Fund selection and placement.
A good location for the bond allocation is a tax-advantaged account, preferably a tax-deferred account such as your TSP account. "Tax-efficient fund placement". You could use either the F Fund, or the G Fund, or both for the bond allocation.

The I Fund is an EAFE index fund, is not not fully diversified, covers only stocks of larger companies, only in developed markets, except Canada. Vanguard Total Stock /index Fund Admiral Shares (VTIAX) ER 0.11% covers stocks of both larger and smaller companies, in both emerging and developed markets, including Canada. So you could eliminate the I Fund from the TSP. This frees up tax-advantaged space in your TSP account, which allows space there for a bond allocation.

The other 06% of the TSP space can be used for the C Fund (a S&P 500 Index fund), which is the functional equivalent of a total stock market index fund. "In a 401(k) plan with limited choices one might very well opt for an S&P 500 index fund to serve as the domestic stock component of a three-fund portfolio." Wiki article, Three-fund portfolio, "Other considerations". An S&P 500 index fund covers 81% of the U.S. stock market, and in the 25 years since the creation of the first total stock market fund the performance of the two types of funds has been almost identical. Morningstar “growth of $10k” graph, VFINX vs VTSMX.

In the taxable account I suggest using Vanguard Total Stock Market Index Fund Admiral Shares (VTSAX) ER 0.04% and Vanguard Total International Stock Index Fund Admiral Shares (VTIAX) ER 0.11%. Both are very tax-efficient. Wiki article "Tax-efficient fund placement". Those funds are also well suited to any type of account. Both are very diversified with very low expense ratios.

Moderator triceratops has developed a very informative spreadsheet on tax efficiency, found here: ”2016 relative tax efficiency”. Vanguard Small-cap Value ETF is VBR on the spreadsheet, Vanguard mutual funds will have the same tax efficiency as their ETF share classes. Tax efficiency will vary with the tax bracket used.

It appears to me that the small-cap value ETF (VBR) is fairly tax-efficient. (I am not a tax expert, I don't even prepare my own tax returns.) For comparison on the spreadsheet the total stock market ETF is VTI, and the total international ETF is VXUS.

In arranging the example portfolio I left the taxable account exactly the same, so that no income tax liability would be created by some exchange in that account.

In creating the example I couldn't find space to include both international value and additional emerging markets. I included international value, because emerging markets are already included in the total international index fund.




Example portfolio.
Here is an example portfolio that you could consider. This attempts to conform to your desired asset allocation, but does add a bond allocation. Current total portfolio size = $277k. Saving "approx. 6k/month", so new annual contributions = about $72k. The asset allocation is 20% bonds, 20% international stocks, 05% REIT, 15% small-cap value, and 40% other domestic stocks. The percentages given are percentages of the total portfolio, not of a given account. The suggestion is to switch both the existing balances and the new contributions to the funds indicated. All percentages and dollar amounts are rounded off, so may not add up exactly.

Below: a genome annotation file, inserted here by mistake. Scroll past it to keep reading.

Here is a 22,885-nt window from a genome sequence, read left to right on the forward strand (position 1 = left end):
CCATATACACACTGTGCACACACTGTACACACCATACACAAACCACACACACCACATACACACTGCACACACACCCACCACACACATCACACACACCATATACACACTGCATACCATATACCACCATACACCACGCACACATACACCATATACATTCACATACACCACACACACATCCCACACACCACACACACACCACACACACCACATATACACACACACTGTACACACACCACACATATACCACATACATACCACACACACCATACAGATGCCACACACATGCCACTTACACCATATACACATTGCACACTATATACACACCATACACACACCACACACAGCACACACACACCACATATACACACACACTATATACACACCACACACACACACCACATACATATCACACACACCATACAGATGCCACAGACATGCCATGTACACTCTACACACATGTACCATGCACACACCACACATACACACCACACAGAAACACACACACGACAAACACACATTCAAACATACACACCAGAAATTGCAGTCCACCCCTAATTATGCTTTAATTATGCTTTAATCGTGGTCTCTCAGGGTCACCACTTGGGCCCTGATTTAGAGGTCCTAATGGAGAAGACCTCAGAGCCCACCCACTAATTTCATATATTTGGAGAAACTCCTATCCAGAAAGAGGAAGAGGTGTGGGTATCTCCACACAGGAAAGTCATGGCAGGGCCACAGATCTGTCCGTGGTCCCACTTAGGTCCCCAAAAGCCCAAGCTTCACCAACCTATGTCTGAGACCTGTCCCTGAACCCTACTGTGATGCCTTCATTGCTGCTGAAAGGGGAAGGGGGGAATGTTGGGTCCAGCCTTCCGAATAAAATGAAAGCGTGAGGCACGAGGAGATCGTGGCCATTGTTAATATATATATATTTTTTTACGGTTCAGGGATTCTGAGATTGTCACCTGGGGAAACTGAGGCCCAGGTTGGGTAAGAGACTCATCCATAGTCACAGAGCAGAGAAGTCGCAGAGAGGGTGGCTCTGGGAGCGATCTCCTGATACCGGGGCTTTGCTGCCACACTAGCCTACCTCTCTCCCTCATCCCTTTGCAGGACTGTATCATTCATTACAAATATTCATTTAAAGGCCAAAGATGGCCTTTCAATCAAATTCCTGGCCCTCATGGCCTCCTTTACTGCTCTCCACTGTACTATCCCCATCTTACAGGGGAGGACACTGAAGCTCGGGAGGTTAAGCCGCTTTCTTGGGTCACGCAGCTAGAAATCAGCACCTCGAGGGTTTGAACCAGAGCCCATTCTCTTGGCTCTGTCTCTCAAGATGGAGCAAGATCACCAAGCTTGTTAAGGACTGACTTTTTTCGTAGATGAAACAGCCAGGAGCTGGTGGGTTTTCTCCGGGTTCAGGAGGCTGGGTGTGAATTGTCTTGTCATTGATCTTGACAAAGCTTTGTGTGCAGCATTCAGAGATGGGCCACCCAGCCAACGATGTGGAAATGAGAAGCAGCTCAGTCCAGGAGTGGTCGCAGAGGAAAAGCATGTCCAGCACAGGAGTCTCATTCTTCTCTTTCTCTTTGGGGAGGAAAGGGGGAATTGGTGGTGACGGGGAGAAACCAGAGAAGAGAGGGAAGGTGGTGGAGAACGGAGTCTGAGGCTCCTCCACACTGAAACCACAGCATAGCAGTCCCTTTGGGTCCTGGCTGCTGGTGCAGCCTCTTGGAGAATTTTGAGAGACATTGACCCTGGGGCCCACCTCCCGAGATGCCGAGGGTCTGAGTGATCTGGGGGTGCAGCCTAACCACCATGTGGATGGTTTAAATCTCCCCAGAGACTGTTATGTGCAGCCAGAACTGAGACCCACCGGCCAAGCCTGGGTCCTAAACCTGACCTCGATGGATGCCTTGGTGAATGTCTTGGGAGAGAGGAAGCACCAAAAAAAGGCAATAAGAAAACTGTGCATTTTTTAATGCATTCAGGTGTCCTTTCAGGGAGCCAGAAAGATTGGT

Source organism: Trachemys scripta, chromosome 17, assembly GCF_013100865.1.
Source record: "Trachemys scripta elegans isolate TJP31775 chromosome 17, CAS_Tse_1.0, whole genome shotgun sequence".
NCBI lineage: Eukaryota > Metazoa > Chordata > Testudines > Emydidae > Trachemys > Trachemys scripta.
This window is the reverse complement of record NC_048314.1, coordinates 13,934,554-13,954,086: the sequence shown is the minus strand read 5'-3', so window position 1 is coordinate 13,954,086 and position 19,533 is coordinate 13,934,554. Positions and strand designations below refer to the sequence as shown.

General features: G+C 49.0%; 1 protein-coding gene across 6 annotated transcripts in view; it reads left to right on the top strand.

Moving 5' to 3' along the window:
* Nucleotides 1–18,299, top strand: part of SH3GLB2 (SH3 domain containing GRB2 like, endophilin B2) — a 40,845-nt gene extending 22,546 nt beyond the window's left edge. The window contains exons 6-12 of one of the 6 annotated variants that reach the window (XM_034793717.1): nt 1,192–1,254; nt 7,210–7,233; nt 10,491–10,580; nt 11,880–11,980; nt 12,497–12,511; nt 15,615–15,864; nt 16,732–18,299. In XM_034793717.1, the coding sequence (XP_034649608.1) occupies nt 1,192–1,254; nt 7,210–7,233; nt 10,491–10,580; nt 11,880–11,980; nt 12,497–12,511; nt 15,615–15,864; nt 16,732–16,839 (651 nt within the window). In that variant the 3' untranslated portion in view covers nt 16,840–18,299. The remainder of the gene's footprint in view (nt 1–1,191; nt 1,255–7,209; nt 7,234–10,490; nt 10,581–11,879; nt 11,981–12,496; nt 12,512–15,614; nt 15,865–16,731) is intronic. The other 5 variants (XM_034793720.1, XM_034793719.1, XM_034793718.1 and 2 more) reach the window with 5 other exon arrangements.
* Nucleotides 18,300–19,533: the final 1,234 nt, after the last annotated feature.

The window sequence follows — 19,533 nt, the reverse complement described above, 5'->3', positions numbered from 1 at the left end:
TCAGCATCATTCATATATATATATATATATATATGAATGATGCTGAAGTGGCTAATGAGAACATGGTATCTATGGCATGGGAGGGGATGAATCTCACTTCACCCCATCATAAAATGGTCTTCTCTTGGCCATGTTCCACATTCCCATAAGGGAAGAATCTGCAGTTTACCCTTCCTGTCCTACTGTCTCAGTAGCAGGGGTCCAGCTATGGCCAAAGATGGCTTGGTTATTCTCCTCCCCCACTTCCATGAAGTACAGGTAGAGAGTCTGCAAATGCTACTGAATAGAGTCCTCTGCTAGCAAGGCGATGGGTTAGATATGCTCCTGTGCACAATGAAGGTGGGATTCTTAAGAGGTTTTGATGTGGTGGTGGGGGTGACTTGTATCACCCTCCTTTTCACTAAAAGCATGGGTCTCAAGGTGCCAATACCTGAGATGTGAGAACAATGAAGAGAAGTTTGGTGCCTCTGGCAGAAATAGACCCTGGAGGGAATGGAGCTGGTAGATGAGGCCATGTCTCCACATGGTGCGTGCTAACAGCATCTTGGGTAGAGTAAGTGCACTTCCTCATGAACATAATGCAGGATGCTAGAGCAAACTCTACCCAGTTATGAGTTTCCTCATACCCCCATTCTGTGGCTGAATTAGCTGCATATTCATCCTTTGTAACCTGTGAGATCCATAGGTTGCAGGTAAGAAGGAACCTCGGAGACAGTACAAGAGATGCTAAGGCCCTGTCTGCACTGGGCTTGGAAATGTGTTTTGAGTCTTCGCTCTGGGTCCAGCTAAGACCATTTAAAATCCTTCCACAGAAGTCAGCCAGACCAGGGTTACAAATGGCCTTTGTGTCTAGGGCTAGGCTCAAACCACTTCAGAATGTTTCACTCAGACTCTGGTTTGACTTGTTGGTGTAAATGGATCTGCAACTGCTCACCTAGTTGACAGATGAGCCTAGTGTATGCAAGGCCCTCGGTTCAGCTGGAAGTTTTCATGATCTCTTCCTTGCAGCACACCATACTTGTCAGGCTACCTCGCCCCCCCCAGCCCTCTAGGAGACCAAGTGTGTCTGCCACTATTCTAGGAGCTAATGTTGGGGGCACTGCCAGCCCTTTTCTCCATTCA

Taxable account @ Vanguard (50% of total; $138k; adds $42k/yr = 58% of new annual contributions)
06%, $16k, Vanguard Small-cap Value Index Fund Admiral Shares (VSIAX) ER 0.07%
15%, $42k, Vanguard Total International Stock Index Fund Admiral Shares (VTIAX) ER 0.11%
29%, $80k, Vanguard Total Stock Market Index Fund Admiral Shares (VTSAX) ER 0.04%

TSP (26% of total; $72k; adds $18.5k/yr = 26% of new annual contributions)
06%, $17k, C Fund (a S&P 500 Index fund)
20%, $55k, F Fund (a Bloomberg Barclays U.S. Aggregate Bond Index fund)

Roth IRA @ Vanguard (24% of total; $67k; adds $5.5k/yr = 08% of new annual contributions)
05%, $14k, Vanguard Total Stock Market Index Fund Admiral Shares (VTSAX)e ER 0.04%
09%, $25k, Vanguard Small-cap Value Index Fund Admiral Shares (VSIAX) ER 0.07%
05%, $14k, Vanguard International Value Fund (VTRIX) ER 0.43%
05%, $14k, Vanguard REIT Index Fund Admiral Shares (VGSLX) 0.12%


Rebalancing.
Because the funds will grow at different and unpredictable rates, it may be necessary every year or two to rebalance in order to maintain the desired asset allocation. Wiki article, "Rebalancing".

Avoid exchanging between funds in the taxable account, which can create income tax liability.

. . . . .

I suggest that you read one or two books on general investing. Wiki article, "Books: recommendations and reviews". When I first stated managing my own investments, I found this tutorial very helpful in learning investing terminology/jargon and some of the investing basics. Morningstar, "Investing Classroom". Also take a look at the Boglehead’s wiki, the "getting started" link I give below.

If you have any questions just ask.

I hope that this helps.
"Everything should be as simple as it is, but not simpler." - Albert Einstein | Wiki article link:Getting Started